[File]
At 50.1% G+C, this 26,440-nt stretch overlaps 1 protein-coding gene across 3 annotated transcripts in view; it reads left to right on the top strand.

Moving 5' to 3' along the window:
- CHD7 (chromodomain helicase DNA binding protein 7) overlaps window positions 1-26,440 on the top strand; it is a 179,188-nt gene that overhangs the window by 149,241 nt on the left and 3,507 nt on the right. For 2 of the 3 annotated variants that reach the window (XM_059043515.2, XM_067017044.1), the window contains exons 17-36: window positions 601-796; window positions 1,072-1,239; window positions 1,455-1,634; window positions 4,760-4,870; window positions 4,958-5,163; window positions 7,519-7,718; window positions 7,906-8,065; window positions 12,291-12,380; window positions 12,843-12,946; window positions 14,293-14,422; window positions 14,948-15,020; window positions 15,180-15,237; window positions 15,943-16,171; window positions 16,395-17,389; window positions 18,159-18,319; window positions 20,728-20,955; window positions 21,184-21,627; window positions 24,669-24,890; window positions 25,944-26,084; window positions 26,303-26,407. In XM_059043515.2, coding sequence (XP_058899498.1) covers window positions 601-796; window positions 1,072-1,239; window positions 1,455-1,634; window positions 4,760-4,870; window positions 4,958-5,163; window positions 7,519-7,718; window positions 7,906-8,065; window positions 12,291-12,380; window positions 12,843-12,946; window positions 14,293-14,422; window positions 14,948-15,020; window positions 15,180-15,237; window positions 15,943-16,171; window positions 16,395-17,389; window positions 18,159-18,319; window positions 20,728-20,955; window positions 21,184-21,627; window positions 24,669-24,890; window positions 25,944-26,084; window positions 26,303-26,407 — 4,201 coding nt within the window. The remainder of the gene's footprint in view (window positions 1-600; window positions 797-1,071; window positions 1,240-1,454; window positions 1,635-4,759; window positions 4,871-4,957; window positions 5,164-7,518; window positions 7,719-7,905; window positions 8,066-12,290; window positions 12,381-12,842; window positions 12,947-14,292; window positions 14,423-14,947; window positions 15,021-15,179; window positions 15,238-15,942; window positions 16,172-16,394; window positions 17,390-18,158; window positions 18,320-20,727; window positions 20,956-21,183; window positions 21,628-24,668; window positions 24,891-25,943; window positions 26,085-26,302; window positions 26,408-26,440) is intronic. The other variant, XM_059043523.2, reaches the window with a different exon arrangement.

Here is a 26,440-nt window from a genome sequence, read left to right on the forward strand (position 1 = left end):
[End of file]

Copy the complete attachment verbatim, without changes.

At 50.1% G+C, this 26,440-nt stretch overlaps 1 protein-coding gene across 3 annotated transcripts in view; it reads left to right on the top strand.

Moving 5' to 3' along the window:
- CHD7 (chromodomain helicase DNA binding protein 7) overlaps window positions 1-26,440 on the top strand; it is a 179,188-nt gene that overhangs the window by 149,241 nt on the left and 3,507 nt on the right. For 2 of the 3 annotated variants that reach the window (XM_059043515.2, XM_067017044.1), the window contains exons 17-36: window positions 601-796; window positions 1,072-1,239; window positions 1,455-1,634; window positions 4,760-4,870; window positions 4,958-5,163; window positions 7,519-7,718; window positions 7,906-8,065; window positions 12,291-12,380; window positions 12,843-12,946; window positions 14,293-14,422; window positions 14,948-15,020; window positions 15,180-15,237; window positions 15,943-16,171; window positions 16,395-17,389; window positions 18,159-18,319; window positions 20,728-20,955; window positions 21,184-21,627; window positions 24,669-24,890; window positions 25,944-26,084; window positions 26,303-26,407. In XM_059043515.2, coding sequence (XP_058899498.1) covers window positions 601-796; window positions 1,072-1,239; window positions 1,455-1,634; window positions 4,760-4,870; window positions 4,958-5,163; window positions 7,519-7,718; window positions 7,906-8,065; window positions 12,291-12,380; window positions 12,843-12,946; window positions 14,293-14,422; window positions 14,948-15,020; window positions 15,180-15,237; window positions 15,943-16,171; window positions 16,395-17,389; window positions 18,159-18,319; window positions 20,728-20,955; window positions 21,184-21,627; window positions 24,669-24,890; window positions 25,944-26,084; window positions 26,303-26,407 — 4,201 coding nt within the window. The remainder of the gene's footprint in view (window positions 1-600; window positions 797-1,071; window positions 1,240-1,454; window positions 1,635-4,759; window positions 4,871-4,957; window positions 5,164-7,518; window positions 7,719-7,905; window positions 8,066-12,290; window positions 12,381-12,842; window positions 12,947-14,292; window positions 14,423-14,947; window positions 15,021-15,179; window positions 15,238-15,942; window positions 16,172-16,394; window positions 17,390-18,158; window positions 18,320-20,727; window positions 20,956-21,183; window positions 21,628-24,668; window positions 24,891-25,943; window positions 26,085-26,302; window positions 26,408-26,440) is intronic. The other variant, XM_059043523.2, reaches the window with a different exon arrangement.

Here is a 26,440-nt window from a genome sequence, read left to right on the forward strand (position 1 = left end):